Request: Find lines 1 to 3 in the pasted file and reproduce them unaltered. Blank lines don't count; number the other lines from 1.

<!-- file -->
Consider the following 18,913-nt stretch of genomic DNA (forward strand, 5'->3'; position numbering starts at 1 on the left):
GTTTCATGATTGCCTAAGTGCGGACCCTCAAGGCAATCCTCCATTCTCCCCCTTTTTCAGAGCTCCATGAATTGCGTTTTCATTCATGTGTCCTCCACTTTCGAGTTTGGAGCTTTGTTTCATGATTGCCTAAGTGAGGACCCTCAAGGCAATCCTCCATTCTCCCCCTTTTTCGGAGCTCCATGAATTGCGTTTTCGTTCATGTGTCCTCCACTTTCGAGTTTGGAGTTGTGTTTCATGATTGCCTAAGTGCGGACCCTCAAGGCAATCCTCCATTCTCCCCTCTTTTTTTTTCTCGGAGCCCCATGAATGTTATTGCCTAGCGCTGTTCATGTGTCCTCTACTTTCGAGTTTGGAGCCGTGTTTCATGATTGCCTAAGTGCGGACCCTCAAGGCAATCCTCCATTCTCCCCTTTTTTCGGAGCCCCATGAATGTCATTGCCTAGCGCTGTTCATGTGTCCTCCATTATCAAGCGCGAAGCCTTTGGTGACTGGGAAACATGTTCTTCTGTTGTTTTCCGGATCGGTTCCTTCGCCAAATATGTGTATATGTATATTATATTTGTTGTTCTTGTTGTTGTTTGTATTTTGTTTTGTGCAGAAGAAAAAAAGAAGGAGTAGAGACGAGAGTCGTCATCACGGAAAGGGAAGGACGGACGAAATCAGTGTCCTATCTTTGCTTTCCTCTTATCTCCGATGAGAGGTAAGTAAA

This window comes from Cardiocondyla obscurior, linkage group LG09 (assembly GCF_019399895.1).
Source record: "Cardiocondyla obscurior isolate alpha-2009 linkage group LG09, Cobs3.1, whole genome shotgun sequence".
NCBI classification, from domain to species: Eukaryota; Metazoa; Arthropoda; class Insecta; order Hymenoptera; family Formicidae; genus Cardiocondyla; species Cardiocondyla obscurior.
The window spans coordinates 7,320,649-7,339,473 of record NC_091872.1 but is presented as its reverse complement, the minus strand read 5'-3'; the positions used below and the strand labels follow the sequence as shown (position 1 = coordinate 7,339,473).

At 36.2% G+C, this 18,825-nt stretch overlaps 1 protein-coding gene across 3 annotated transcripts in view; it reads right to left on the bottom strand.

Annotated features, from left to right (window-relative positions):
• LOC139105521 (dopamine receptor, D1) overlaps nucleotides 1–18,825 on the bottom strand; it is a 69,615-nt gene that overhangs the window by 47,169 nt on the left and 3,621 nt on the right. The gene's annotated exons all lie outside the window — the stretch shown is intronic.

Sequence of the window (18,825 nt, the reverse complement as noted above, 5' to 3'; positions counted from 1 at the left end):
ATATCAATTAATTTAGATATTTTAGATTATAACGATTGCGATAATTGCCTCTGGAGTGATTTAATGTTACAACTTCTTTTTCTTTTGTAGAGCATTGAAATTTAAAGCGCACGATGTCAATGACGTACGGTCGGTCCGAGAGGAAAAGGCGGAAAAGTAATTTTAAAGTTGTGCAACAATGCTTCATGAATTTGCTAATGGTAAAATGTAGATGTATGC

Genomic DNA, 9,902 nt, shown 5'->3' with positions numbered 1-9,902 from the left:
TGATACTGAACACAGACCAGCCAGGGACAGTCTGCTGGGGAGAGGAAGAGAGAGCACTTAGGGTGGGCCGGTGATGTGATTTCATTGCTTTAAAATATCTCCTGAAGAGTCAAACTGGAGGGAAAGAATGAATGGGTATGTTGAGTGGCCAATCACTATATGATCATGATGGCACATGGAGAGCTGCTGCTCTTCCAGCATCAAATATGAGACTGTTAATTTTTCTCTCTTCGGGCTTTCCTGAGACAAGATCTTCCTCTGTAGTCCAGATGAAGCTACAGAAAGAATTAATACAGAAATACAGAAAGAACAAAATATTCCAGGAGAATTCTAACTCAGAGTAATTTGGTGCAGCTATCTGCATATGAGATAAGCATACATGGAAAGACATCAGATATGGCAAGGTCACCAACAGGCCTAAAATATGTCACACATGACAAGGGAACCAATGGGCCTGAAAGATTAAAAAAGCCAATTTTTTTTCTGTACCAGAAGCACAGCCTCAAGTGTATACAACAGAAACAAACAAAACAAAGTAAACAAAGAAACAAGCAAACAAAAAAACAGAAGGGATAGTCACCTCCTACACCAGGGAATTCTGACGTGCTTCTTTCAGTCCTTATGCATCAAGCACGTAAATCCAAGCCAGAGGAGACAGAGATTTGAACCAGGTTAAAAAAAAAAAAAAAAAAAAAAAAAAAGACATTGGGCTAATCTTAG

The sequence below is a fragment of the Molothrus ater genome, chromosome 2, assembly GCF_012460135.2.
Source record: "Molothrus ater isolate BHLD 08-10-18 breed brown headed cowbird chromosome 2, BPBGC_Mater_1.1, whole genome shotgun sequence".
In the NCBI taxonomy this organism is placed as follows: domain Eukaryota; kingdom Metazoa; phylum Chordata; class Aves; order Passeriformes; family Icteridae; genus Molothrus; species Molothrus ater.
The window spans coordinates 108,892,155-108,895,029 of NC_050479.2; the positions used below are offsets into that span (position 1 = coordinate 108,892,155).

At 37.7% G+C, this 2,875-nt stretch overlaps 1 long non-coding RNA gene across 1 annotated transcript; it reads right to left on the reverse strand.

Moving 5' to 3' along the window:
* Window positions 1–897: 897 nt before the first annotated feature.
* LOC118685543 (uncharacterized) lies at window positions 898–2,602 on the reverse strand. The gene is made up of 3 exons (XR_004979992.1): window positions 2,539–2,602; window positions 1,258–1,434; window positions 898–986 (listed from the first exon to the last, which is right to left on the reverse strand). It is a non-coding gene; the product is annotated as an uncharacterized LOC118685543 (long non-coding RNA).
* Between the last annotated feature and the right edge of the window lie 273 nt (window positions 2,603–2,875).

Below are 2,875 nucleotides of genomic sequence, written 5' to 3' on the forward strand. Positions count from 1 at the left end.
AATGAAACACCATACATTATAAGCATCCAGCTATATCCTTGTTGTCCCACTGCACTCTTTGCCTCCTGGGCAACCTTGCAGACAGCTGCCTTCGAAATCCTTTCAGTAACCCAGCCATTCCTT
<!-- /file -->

Consider the following 18,913-nt stretch of genomic DNA (forward strand, 5'->3'; position numbering starts at 1 on the left):
GTTTCATGATTGCCTAAGTGCGGACCCTCAAGGCAATCCTCCATTCTCCCCCTTTTTCAGAGCTCCATGAATTGCGTTTTCATTCATGTGTCCTCCACTTTCGAGTTTGGAGCTTTGTTTCATGATTGCCTAAGTGAGGACCCTCAAGGCAATCCTCCATTCTCCCCCTTTTTCGGAGCTCCATGAATTGCGTTTTCGTTCATGTGTCCTCCACTTTCGAGTTTGGAGTTGTGTTTCATGATTGCCTAAGTGCGGACCCTCAAGGCAATCCTCCATTCTCCCCTCTTTTTTTTTCTCGGAGCCCCATGAATGTTATTGCCTAGCGCTGTTCATGTGTCCTCTACTTTCGAGTTTGGAGCCGTGTTTCATGATTGCCTAAGTGCGGACCCTCAAGGCAATCCTCCATTCTCCCCTTTTTTCGGAGCCCCATGAATGTCATTGCCTAGCGCTGTTCATGTGTCCTCCATTATCAAGCGCGAAGCCTTTGGTGACTGGGAAACATGTTCTTCTGTTGTTTTCCGGATCGGTTCCTTCGCCAAATATGTGTATATGTATATTATATTTGTTGTTCTTGTTGTTGTTTGTATTTTGTTTTGTGCAGAAGAAAAAAAGAAGGAGTAGAGACGAGAGTCGTCATCACGGAAAGGGAAGGACGGACGAAATCAGTGTCCTATCTTTGCTTTCCTCTTATCTCCGATGAGAGGTAAGTAAA

This window comes from Cardiocondyla obscurior, linkage group LG09 (assembly GCF_019399895.1).